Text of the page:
ranked Baby Boomers as most price-conscious).
However, the 1000-person consumer survey analyzed in its consumer study, “A Marketer’s Guide to Reaching Each Consumer
Generation” found that the opposite is true. Centennials are more likely than other generations to value quality over price. In
fact, 57% of Centennials said the quality is the most influential factor in their loyalty to brands, which ranked higher than price.
Boomers, by contrast, are most likely to make purchase decisions based on price – 62% said price influences their loyalty.
Only 16% of marketers who say Millennials make up a large part of their audience believe Millennials are most influenced
by email when it comes to researching products prior to purchase. But Yes Lifecycle Marketing’s consumer study found
that Millennials, by far, find email more valuable than any other generation does. According to the consumer survey, 67% of
Millennials find email valuable when researching a purchase, compared to a 58% average across all generations.
Marketers are also wrong about the importance of direct mail. More than two-thirds (78%) say they believe direct mail is not
influential for any age group, and 53% say it’s not a top three channel for Baby Boomers. But according to the consumer survey,
56% of all consumers find direct mail influential when researching a purchase with 59% of Baby Boomers reporting that they
are influenced by this channel.
Marketers are also off about the value of brick-and-mortar. Eighty-two percent of marketers didn’t rank in-store among the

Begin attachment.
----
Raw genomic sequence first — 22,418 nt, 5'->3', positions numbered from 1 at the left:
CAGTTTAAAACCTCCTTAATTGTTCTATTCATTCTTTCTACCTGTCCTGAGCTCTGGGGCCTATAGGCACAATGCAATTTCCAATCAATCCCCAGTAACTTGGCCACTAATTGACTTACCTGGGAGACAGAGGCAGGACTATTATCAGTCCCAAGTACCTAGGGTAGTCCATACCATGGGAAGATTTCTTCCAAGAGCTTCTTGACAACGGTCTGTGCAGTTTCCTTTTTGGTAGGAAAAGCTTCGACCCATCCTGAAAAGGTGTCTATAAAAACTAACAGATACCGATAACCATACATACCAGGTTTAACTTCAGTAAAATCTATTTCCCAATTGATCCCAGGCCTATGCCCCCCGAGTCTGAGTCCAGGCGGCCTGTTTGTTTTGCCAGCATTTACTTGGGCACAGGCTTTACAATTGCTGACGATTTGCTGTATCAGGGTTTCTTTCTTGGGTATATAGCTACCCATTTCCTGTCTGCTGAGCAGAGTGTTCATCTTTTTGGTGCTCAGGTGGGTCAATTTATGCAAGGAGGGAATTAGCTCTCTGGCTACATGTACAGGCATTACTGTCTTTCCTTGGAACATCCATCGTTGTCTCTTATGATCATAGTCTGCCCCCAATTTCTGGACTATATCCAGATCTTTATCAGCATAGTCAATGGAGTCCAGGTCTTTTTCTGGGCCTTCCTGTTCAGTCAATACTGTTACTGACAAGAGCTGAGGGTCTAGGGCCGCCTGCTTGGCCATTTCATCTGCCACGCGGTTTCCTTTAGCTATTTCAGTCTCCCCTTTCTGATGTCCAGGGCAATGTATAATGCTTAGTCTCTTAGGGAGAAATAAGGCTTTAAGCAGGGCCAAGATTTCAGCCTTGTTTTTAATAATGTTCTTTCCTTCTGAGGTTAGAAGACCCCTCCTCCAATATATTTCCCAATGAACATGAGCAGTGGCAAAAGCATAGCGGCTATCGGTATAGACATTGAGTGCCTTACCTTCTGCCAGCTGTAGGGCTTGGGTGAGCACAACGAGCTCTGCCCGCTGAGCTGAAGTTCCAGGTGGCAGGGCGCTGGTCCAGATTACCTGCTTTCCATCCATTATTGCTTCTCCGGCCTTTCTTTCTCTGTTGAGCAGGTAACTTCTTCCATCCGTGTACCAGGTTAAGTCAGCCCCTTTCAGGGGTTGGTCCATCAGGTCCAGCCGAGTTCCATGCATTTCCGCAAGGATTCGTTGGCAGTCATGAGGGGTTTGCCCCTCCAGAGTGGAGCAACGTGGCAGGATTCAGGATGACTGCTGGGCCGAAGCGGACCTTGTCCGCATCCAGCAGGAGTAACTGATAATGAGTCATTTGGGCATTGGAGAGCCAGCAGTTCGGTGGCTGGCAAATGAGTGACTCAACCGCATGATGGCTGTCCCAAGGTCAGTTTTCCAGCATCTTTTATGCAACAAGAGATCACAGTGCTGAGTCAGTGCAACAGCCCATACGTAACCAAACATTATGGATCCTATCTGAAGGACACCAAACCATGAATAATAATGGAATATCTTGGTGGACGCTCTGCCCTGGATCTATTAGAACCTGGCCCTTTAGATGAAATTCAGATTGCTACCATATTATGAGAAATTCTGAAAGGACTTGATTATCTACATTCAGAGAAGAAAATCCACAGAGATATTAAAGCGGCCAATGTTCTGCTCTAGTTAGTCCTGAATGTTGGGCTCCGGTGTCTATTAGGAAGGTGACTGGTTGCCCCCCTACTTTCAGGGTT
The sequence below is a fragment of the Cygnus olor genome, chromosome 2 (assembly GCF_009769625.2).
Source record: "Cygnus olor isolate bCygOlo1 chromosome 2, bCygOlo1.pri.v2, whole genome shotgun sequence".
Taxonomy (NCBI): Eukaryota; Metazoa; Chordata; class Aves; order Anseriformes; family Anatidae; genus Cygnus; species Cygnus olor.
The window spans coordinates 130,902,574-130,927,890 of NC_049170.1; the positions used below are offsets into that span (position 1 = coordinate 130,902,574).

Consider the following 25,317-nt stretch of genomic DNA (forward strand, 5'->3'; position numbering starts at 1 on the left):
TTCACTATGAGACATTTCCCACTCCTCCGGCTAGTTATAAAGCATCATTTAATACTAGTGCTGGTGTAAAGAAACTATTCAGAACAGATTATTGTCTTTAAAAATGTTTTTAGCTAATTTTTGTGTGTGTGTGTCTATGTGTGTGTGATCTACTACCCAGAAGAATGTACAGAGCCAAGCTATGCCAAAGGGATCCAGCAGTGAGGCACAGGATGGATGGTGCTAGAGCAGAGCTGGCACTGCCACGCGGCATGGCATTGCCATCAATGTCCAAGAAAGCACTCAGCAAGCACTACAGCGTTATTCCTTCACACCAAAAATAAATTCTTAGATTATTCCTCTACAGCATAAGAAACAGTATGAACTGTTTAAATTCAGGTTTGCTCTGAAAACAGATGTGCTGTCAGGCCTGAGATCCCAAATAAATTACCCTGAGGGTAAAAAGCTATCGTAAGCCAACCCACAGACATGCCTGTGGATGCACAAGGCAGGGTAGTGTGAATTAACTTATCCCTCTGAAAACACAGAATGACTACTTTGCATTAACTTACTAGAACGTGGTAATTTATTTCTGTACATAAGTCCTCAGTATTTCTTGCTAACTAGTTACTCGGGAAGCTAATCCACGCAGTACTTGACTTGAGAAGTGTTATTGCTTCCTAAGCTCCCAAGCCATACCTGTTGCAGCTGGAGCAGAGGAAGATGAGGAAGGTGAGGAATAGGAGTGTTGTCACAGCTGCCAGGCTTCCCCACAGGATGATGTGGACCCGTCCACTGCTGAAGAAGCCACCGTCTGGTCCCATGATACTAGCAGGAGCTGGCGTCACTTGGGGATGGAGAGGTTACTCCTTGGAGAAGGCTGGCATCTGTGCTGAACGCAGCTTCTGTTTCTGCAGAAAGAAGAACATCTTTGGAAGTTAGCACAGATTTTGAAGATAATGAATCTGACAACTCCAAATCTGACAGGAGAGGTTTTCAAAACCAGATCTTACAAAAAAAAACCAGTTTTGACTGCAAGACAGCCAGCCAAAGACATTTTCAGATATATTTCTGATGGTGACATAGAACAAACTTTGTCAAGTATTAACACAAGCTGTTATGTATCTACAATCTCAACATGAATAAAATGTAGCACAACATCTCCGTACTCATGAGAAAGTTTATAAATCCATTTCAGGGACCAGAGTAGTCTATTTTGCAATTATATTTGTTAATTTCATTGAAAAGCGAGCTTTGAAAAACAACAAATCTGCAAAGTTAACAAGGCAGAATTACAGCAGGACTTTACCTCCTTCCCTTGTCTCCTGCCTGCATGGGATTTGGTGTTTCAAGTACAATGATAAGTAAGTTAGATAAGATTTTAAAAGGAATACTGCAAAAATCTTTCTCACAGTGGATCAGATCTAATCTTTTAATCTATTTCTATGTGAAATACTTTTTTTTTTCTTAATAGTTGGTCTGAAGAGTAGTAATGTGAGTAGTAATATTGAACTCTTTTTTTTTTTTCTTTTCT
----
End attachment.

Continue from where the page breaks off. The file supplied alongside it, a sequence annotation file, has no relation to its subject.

top three most influential channels for consumers. This is a missed opportunity especially for those targeting Centennials and
Millennials. The consumer study found that 81% of all consumers value the in-store experience when researching a purchase. And
nearly one in five (18%) Millennials and Centennials say they are loyal to brands because of quality in-store experiences. Further,
30% say they shop with retailers other than Amazon because they enjoy the in-store experience.
What Marketers Get Right
Almost a quarter (22%) of marketers believe Millennials are more loyal than any other generation. This is consistent with
findings from Yes Lifecycle Marketing’s consumer report, which found that Millennials are more likely than any other
generation to say that their loyalty to a brand influenced their most recent purchase (70%). Additionally, the consumer report
found that 22% of Millennials consider rewards a major driver of brand loyalty, and 15% say rewards motivate them to make
purchases. This degree of loyalty is higher than any other generation.
Nearly half of marketers (45%) whose target audience is largely made up of Millennials or Centennials say social media is the
most influential channel for those generations. This is consistent with the consumer report – both Millennials and Centennials
are significantly more likely than older generations to find social media valuable for their shopping journey. According to the